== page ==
Google pilots new renewables programme
Google has announced that it will be the first customer of Duke Energy's renewable programme, in a move that will see Google's North Carolina data centre receive clean energy from a local 61 MW solar project.
Google will purchase renewable energy from Duke Energy’s solar array in Rutherford County to power one of its data centres. The centre will receive clean energy equivalent to powering almost 12,000 US households.
A statement on Google’s Green Blog reads: “By working closely with providers like Duke, we’re now able to benefit from North Carolina’s emerging solar energy industry and pave the way for other big customers to do the same.
“This is the first time that we’re purchasing solar power in enough volume to power one of our data centres and it takes us another step towards our goal to eventually power 100% of our operations with renewable energy.”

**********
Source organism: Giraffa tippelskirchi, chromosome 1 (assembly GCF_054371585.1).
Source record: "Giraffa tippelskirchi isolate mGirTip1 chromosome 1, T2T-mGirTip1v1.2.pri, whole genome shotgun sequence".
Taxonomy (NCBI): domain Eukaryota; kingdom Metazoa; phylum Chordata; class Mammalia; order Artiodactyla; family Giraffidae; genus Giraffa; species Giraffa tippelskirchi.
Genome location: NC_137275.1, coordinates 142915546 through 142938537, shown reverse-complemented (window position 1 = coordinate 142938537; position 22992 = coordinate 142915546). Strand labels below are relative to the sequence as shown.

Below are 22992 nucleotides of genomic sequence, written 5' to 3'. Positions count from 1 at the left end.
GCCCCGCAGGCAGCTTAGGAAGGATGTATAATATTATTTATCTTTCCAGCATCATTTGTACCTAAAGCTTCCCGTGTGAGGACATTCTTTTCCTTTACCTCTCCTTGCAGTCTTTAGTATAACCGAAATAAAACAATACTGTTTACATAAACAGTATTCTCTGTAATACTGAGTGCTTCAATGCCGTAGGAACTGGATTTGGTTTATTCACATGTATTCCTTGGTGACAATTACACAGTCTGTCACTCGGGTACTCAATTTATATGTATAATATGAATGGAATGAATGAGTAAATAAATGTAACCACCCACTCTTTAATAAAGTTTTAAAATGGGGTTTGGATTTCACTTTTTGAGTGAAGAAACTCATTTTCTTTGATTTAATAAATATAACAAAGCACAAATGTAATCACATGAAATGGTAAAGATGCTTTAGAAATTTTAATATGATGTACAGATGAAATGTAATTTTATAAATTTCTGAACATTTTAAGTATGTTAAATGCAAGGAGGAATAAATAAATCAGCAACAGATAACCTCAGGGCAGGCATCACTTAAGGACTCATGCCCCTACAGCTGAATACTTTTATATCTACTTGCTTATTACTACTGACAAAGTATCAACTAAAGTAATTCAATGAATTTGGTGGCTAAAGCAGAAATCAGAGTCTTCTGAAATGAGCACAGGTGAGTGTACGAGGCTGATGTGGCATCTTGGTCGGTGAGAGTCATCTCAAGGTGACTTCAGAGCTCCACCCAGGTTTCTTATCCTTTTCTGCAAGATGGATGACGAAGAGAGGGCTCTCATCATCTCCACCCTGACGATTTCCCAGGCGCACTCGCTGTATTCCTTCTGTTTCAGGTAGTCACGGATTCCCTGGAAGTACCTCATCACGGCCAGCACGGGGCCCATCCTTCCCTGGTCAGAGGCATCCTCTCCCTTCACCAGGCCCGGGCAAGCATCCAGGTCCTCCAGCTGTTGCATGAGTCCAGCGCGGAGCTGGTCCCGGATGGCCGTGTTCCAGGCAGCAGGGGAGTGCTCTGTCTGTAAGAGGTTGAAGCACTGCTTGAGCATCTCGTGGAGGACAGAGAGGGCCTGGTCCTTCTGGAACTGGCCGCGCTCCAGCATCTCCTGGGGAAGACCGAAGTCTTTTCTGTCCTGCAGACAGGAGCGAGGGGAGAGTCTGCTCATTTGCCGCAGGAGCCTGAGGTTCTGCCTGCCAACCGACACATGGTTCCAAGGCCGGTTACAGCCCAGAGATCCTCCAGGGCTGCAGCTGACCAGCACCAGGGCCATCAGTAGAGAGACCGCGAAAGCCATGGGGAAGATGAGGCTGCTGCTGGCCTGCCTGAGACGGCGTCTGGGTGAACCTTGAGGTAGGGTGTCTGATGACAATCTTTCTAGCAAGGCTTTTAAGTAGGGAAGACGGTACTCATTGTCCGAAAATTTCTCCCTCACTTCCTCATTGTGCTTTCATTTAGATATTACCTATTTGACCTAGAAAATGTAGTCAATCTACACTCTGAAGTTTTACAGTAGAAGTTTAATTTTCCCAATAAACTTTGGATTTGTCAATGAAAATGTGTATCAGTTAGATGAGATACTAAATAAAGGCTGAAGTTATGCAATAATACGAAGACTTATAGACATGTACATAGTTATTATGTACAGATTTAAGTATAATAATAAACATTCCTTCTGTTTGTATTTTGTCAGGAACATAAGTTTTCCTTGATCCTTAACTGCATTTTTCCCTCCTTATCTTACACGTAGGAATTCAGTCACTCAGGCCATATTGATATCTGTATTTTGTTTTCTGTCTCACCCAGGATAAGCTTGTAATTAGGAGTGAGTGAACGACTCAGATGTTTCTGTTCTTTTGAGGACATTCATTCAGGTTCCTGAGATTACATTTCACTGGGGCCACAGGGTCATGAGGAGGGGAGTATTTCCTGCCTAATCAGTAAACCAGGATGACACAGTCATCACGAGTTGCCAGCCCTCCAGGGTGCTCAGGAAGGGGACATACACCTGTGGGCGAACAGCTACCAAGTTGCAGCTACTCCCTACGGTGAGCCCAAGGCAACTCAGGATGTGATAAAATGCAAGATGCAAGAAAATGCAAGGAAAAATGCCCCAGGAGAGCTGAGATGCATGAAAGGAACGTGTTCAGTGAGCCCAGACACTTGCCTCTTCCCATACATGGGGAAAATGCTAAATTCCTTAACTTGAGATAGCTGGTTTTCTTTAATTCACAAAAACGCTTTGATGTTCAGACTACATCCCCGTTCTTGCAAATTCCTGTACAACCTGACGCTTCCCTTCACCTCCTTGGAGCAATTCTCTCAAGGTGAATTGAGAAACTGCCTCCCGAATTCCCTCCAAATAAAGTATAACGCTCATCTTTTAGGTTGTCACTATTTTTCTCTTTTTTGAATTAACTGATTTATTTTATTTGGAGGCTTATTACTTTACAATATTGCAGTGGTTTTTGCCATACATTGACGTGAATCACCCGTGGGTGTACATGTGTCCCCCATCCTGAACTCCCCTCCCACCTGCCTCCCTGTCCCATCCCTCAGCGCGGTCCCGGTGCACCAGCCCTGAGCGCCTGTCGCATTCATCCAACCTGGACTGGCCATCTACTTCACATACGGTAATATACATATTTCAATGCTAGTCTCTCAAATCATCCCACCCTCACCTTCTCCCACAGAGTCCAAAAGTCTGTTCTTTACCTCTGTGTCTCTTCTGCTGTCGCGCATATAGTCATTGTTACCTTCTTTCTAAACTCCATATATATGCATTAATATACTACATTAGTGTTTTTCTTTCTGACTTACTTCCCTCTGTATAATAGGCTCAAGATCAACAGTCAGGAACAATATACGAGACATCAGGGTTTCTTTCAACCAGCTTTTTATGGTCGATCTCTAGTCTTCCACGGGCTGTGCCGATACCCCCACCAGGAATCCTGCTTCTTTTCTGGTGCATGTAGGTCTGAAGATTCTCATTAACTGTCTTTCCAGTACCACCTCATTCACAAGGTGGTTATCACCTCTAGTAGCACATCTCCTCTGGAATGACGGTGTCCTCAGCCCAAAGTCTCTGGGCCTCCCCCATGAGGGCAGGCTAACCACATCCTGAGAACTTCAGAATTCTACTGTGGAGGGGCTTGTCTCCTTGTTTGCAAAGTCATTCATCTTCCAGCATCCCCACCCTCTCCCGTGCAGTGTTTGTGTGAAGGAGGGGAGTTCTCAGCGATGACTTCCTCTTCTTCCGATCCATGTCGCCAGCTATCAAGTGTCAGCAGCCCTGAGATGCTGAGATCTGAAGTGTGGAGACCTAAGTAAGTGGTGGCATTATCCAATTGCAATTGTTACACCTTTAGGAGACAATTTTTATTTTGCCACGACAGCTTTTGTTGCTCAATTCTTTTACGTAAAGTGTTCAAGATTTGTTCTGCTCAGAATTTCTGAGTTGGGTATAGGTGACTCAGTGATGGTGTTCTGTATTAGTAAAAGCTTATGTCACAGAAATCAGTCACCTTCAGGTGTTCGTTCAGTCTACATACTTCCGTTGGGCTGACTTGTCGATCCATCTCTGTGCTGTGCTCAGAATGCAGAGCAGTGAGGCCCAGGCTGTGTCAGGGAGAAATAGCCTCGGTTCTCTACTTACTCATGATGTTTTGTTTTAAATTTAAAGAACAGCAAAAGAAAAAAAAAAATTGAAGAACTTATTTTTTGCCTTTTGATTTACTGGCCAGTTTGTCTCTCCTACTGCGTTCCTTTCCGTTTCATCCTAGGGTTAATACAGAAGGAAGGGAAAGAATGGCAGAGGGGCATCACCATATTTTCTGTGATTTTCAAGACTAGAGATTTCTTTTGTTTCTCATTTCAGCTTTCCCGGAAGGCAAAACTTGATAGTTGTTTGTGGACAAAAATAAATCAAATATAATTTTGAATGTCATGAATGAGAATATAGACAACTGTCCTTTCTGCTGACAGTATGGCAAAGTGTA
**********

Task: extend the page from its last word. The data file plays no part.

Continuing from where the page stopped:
Google becomes the first customer of Duke Energy’s Green Source Rider programme, which offers companies with extensive energy needs, the ability to offset energy consumption with renewable energy.
Duke’s programme allows companies to bypass complex regulatory requirements for energy purchase by buying directly from Duke Energy rather than funding large scale renewable projects directly.
Google has been working with Duke Energy for more than two years to develop this partnership, and has now seen similar schemes from other companies adopted across 10 states including Washington.
Searching for sustainability
According to Google, to date it has committed to purchase 1.2 gigawatts of renewable energy under long term contracts globally – equivalent to taking 590,000 cars off the road. Last month Google announced plans to buy a 12.5% stake in the Lake Turkana Wind Power Project in Northern Kenya – Africa’s largest wind farm.
Google was also among the 13 American multinationals that put forward $140bn of new low-carbon investment to the White House pledge as the group plans to invest in more than 1,600MW of renewable energy.
In this month’s Climate Change Report from the international non-profit CDP, Google ranked alongside Apple, SABMiller and Unilever as the best-performing companies in promoting low-carbon outputs.
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